From Free Press:
You’ve probably heard by now: Right-wing political commentator Armstrong Williams admitted receiving $240,000 from the Department of Education to promote the Bush administration’s No Child Left Behind Act on national television – including dozens of Sinclair stations – without disclosing that he was on the government’s payroll.
Laws have been broken. Williams issued an apology in hopes that this scandal will go away. With your help, it won’t. Join us in demanding that Congress and the FCC launch a thorough investigation and introduce legislation to outlaw “payola punditry.”
This secret deal has already spawned outrage on Capitol Hill and in countless newspaper editorials. But the scandal is about more than journalistic ethics. This type of bought-and-paid-for punditry is illegal “payola” – covert payments to shape media coverage without disclosure.
This is not about liberals vs. conservatives; it is about the law. The Government Accountability Office has repeatedly chastised the Bush administration for using illegal “covert propaganda” in the form of “video news releases” offered to local broadcasters to be included on their nightly newscasts. These advertisements, disguised as journalism, complete with fake reporters, have been used to promote the Medicare prescription drug law and the Office of National Drug Control Policy.
In the latest outrage, the Department of Education turned to Williams and his syndicated news show, The Right Side. The government’s contract with Williams, part of a million-dollar deal with Ketchum Public Relations, required him to “regularly comment on NCLB during the course of his broadcasts” and interview Education Secretary Rod Paige during his show.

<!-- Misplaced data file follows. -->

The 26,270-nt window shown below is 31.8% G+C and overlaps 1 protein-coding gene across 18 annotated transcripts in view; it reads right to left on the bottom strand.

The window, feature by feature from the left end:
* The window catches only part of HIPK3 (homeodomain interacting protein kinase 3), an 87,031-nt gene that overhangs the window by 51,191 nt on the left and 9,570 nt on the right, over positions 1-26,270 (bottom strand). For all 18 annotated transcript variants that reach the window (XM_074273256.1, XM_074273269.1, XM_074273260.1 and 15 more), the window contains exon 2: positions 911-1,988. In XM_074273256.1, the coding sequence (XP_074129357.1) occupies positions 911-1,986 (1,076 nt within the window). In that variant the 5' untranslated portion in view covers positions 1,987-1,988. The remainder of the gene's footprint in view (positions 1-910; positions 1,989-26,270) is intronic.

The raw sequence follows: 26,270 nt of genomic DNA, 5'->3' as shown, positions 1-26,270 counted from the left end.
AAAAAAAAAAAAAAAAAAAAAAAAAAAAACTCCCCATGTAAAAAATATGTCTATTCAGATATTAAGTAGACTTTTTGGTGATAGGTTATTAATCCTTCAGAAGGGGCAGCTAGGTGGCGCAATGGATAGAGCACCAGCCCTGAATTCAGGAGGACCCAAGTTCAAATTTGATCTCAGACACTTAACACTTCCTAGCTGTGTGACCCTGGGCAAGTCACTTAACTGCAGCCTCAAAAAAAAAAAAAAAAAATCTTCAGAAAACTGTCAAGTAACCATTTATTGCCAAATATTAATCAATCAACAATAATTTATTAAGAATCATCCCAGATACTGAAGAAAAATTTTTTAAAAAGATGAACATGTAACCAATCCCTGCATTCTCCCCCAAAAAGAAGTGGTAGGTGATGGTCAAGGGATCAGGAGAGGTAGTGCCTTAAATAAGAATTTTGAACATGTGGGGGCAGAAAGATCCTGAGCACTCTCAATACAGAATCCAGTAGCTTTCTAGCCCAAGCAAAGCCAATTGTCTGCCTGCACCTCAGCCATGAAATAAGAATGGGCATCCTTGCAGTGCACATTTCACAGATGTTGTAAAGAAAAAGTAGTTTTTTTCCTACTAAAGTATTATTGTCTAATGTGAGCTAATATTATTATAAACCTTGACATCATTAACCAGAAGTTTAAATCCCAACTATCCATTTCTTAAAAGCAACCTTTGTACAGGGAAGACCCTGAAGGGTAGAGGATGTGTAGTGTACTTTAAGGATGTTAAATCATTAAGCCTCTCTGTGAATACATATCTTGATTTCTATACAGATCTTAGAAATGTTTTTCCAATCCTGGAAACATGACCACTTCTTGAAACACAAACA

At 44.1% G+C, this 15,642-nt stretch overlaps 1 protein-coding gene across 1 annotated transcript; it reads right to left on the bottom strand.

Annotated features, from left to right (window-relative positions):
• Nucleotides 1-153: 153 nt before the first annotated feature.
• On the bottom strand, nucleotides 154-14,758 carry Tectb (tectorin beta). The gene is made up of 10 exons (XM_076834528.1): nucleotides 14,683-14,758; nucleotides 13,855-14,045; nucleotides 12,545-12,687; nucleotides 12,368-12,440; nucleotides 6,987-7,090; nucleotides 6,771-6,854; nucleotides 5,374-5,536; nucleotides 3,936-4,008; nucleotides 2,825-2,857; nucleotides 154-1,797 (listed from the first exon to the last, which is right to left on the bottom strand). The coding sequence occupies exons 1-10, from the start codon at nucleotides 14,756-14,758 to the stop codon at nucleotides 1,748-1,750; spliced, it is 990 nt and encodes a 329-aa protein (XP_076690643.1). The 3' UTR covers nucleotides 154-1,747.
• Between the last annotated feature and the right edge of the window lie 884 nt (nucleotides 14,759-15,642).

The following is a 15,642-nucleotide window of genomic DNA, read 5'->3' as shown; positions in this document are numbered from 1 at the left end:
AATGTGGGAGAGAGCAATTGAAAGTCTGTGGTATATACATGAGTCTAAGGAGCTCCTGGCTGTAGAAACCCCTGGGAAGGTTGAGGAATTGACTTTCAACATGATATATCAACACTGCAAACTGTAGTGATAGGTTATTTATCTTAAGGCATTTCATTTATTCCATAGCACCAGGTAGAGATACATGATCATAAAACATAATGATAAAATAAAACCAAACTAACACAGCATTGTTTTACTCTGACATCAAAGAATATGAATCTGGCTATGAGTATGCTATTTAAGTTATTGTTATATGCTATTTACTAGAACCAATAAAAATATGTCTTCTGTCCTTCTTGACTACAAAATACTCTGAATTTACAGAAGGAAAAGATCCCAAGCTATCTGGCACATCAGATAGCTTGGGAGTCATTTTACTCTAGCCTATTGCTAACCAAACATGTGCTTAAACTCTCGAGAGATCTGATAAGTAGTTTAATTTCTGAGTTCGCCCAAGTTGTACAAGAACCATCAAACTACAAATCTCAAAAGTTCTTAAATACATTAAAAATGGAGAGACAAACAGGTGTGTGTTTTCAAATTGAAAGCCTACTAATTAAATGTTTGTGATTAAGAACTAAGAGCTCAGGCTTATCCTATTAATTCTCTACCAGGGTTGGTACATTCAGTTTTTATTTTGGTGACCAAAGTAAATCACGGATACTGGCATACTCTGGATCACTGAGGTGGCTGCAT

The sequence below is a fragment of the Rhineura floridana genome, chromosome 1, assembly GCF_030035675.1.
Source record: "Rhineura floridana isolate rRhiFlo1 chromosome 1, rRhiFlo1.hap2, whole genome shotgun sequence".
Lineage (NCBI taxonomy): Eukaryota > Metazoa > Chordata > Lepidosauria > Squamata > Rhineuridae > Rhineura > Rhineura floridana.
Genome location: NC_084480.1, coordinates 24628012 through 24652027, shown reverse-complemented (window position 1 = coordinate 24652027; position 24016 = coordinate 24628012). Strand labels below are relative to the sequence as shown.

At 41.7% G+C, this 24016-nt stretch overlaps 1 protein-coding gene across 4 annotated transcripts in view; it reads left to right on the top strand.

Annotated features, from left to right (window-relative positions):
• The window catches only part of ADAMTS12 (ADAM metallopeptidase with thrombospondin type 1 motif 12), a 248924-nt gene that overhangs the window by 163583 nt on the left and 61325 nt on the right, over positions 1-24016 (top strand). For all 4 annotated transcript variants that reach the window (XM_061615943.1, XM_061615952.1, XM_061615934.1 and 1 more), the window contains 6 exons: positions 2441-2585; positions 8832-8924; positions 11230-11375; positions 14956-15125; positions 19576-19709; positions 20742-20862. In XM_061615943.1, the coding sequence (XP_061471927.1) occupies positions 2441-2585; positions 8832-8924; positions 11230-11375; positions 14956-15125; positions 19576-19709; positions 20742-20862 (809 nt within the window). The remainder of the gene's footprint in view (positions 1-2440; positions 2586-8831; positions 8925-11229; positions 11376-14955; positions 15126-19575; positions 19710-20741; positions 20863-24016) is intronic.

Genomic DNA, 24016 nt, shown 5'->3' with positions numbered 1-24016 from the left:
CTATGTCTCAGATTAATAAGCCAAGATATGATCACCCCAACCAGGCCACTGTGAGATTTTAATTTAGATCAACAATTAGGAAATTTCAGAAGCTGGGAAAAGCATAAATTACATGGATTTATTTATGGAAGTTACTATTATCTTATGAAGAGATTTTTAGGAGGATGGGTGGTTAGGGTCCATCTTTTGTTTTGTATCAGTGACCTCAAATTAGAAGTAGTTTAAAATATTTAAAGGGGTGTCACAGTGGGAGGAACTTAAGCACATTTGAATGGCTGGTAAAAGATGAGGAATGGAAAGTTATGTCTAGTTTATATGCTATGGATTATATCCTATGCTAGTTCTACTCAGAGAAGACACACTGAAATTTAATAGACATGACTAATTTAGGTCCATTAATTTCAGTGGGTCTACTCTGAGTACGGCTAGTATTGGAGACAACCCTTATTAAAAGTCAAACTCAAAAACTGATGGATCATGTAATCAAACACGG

Given its record of brazenly slanted political content, it may come as no surprise that the biggest distributor of The Right Side was Sinclair Broadcast Group – which airs the show on 51 of its stations. Sinclair also employed Williams as a paid commentator on its “News Central” broadcasts. Among his assignments: An interview with Rod Paige.
Federal regulation requires broadcasters to exercise “reasonable diligence” to determine whether commentators on news programs have been paid to promote a certain viewpoint. Stations are required to announce before and after the program that “broadcast matter was sponsored, paid for, or furnished” by a government agency, a corporation, or any other unincorporated group. Sinclair told the Hollywood Reporter that it’s conducting an “internal investigation,” but the time has clearly come for Congress and the FCC to step in.
Among the first questions investigators must answer is how many other pseudo-journalists are on the take? “This happens all the time,” Williams told The Nation. “There are others.”